Sloane Hope

Sports teams no longer required to wear masks or social distance during practices and games, students run risk of multiple quarantine periods, cross-contamination between other schools

After three weeks of socially distanced, in-person sports practices, teams are no longer required to follow as many safety guidelines during practices and games, spurring worries about contact tracing and the possibility of team-wide quarantines in the event of a positive COVID-19 test.

As of Oct. 5, student-athletes are no longer required to social distance or wear masks during practices. Prior to this announcement, all students were required to wear masks to and from their respective practice locations, as well as maintain a social distance of six feet while participating in activities with their masks off. Before socially distant practices became an option, athletes had the option to participate in strength and conditioning sessions that followed the same guidelines. 

“Following the SPC’s announcement regarding fall sports in August, athletic administrators from our peer North Zone SPC schools worked together to initiate a return to play and subsequent return to competition timeline,” Athletic Director Dan Gill said. 

The decision to return to more regular practices was made after close examination of “local, regional and national developments” and the athletic department remains in close contact with other local sports conferences like the Texas Association of Private and Parochial Schools, or TAPPS.

While some people are worried about the lack of safety, varsity field hockey captain and senior Cleo Neuhoff is grateful for the opportunity to play at all. 

“I think, overall, [the Athletic Department has] done a good job reintegrating us back into sports,” Neuhoff said. “Obviously, if someone on our team gets [COVID-19] there is a high chance everyone else will too, but I’m glad they have allowed us to practice and have games for our senior year because it’s so important to the ESD experience.” 

Despite the fact that practices have returned to normal, Neuhoff says there is a lot more expected of the captains this year because of the pandemic.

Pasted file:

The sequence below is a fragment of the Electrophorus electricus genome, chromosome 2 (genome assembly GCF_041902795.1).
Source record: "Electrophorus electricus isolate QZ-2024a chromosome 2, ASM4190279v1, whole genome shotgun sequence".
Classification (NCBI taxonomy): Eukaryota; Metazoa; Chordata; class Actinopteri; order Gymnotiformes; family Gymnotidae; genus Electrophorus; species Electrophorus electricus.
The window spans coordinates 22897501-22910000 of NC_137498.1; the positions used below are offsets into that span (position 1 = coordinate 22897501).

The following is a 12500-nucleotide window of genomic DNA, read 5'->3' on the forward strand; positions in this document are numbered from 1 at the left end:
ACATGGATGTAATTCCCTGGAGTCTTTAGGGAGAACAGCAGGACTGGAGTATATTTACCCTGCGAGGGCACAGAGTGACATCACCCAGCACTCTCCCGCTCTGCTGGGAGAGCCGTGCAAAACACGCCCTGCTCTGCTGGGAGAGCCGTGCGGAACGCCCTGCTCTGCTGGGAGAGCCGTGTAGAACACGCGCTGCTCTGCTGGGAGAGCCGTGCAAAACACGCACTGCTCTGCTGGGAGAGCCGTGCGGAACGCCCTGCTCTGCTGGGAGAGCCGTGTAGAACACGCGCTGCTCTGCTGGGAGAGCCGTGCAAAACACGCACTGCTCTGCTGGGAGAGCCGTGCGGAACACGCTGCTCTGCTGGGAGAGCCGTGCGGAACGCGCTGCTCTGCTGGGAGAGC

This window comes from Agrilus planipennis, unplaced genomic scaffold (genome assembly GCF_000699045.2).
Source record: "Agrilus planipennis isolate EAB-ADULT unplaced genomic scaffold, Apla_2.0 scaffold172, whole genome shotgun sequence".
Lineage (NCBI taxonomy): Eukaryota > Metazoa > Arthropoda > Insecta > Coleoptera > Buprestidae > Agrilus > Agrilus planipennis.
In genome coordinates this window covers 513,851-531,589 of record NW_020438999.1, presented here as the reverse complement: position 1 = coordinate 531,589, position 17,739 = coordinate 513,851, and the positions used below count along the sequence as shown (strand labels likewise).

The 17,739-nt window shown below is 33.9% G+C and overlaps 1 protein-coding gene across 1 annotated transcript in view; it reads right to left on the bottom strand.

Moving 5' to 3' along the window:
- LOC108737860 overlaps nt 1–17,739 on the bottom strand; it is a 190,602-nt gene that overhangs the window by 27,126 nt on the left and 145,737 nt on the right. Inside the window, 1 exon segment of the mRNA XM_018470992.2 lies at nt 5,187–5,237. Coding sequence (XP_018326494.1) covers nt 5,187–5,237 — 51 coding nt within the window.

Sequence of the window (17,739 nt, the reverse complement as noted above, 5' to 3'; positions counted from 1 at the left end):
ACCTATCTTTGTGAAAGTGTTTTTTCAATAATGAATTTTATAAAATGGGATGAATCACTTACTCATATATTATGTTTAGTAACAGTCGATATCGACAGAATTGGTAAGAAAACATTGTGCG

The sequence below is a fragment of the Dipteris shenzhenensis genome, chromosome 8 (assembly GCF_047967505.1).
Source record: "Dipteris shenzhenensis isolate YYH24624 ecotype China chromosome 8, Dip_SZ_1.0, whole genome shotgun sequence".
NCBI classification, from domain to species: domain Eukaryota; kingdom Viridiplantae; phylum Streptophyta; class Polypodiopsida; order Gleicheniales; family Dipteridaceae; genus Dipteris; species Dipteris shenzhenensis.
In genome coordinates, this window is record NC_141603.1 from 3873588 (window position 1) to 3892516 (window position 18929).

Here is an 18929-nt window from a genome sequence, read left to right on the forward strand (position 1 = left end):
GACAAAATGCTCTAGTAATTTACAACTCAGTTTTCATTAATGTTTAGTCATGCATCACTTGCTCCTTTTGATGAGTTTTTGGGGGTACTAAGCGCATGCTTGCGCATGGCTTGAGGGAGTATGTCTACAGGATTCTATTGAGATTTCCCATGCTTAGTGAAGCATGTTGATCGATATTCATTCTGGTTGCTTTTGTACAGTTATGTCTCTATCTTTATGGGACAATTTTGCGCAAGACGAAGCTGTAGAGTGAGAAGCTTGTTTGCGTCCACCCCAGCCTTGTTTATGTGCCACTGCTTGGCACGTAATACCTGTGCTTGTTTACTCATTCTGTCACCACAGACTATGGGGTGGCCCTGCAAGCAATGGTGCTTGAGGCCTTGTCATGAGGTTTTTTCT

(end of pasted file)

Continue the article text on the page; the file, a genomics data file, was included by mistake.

“There’s definitely more pressure this year because we are not only being critiqued by our team but by parents, teachers and the administration,” Neuhoff said. “It puts [the captains] in a weird position where we feel like we are responsible for what our teammates are doing outside of school. While obviously we can’t regulate their every move, there is definitely pressure on us to encourage and try to enforce safe behavior.”

In the case of a positive test result of an athlete, the Athletic Department has created a protocol that extends to schools that have participated in games with the player who tested positive: “If a player tests positive, all of his or her teammates would stay at home and do  remote learning while contact tracing occurs,” Head Athletic Trainer Crystal Carrizales said. “Because of the nature of most sports, it is highly likely that all of the players would be deemed close contacts during the contact tracing process and therefore be required to quarantine for 14 days.”

Junior and varsity field hockey player Esme McGaughy has already had to quarantine twice this year, one of these instances coming as a result of playing in a field hockey game. 

“I was forced to quarantine after I volunteered to play in a JV game and later learned that one of the JV players on our team tested positive,” McGaughy said. “They didn’t have enough players for one of their games and they needed a few varsity players to play. It’s just very unfortunate and unlucky that I happened to choose that one game to volunteer for.”

While McGaughy acknowledges that the school is just trying to keep everyone safe and healthy, she wishes there were certain instances in which some players were not required to quarantine for the entire two week period.

“These are obviously unprecedented times and I know that the school is doing their best to protect everyone and appeal to everyone’s needs which is super challenging,” McGaughy said. “At the same time, I was not near the person that tested positive at any point during the game; I even watched the film to make sure of it. I fully expected to be able to go back to school the next day after showing the school that I was further than six feet from her at all times and getting a negative test result a few days later. It just doesn’t really make sense that they won’t let you go back to school with multiple pieces of evidence to show that you aren’t a risk to other students and faculty.”

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